The last problem in the circuit lies back near the start (from Ossie’s Bulge head down and left) at the right side of a long undercut bluff. Tierdrop (V7) climbs up and left past some ‘pinchy’ tufa features to gain a crescent shaped rail on the lip of the roof. If you make it to this point, grit your teeth and keep firing for the top. A one-time E5 6b, with sufficient pads and supportive spotters, it is now considered to be the definitive highball classic of the area.
Ramshaw lies just above the A53 Buxton – Leek road; the parking can be accessed by turning down a small road at the southern end of the crag. A lay-by is reached immediately after the first bend – park here and follow a path along the back of the edge until you reach the first problems in an open area just before the striking arête of Clippety Clop/Dangerous Crocodile Snogging.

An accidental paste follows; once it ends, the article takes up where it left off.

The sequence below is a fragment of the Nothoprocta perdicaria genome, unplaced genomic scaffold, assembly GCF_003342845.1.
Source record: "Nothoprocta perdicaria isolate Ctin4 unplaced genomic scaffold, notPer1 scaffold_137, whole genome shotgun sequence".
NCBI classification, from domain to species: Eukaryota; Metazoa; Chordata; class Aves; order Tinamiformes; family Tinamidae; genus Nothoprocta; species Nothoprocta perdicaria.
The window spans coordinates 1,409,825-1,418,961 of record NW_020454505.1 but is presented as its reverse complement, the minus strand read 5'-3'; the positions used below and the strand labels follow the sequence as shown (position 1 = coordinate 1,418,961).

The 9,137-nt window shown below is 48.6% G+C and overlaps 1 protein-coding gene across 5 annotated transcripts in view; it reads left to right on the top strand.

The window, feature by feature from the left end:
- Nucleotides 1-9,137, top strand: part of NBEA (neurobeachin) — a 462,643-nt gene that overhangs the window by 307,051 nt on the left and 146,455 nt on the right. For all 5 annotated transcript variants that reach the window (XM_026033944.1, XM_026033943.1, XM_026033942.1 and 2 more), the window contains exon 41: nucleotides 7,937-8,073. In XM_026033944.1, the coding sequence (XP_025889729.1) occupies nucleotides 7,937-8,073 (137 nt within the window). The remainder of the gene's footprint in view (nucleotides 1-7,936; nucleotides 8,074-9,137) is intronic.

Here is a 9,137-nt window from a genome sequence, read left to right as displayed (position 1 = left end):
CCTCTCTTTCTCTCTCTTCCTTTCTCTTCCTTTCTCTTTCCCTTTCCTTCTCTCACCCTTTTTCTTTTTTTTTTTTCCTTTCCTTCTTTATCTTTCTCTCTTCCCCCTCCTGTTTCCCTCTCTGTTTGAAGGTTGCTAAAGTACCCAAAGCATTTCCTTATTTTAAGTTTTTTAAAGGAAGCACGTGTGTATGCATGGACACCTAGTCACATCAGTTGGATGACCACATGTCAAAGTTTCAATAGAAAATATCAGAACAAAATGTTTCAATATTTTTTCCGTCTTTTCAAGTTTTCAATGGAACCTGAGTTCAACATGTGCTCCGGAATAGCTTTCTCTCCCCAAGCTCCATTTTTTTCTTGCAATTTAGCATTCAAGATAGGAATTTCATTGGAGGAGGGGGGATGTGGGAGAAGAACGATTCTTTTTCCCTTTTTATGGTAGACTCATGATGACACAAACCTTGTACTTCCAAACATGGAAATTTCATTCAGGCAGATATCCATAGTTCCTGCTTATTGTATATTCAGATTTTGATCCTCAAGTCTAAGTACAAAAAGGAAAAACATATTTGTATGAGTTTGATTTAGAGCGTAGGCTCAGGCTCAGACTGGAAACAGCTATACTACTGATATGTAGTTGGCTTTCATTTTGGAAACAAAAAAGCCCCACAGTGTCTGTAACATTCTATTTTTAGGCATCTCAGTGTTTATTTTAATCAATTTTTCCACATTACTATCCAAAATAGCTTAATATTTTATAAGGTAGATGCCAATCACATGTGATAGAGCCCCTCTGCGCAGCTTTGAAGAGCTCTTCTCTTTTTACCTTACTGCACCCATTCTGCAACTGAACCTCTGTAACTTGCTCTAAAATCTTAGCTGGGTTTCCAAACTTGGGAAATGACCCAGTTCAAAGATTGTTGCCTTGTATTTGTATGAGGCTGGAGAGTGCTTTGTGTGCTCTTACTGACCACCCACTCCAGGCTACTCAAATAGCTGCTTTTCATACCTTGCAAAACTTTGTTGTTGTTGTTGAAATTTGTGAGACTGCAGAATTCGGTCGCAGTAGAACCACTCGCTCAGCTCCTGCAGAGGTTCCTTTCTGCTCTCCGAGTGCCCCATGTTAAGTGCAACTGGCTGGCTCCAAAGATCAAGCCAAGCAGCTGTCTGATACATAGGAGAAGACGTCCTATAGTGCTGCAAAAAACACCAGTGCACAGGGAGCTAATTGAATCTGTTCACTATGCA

Most climbers are obsessed with the weather, but it is the boulderer, along with the increasingly frustrated winter climber, who obsesses most about conditions. These days, the proliferation of online forecast sites feeds our ‘weather’ habit well. Check out metcheck.com for an ultra accurate weather forecast, with dynamic 3 hourly breakdowns of temperature, precipitation levels, wind speed, cloud cover for the next 2-3 day period, and broader predictions up to 14 days ahead. All we need now is for some bright spark to compute the ‘friction coefficient’ resultant from the amalgam of variables (temperature, wind speed, humidity, etc.)
For a full breakdown of the area see the wonderful BMC guide, Staffordshire Grit: The Roaches.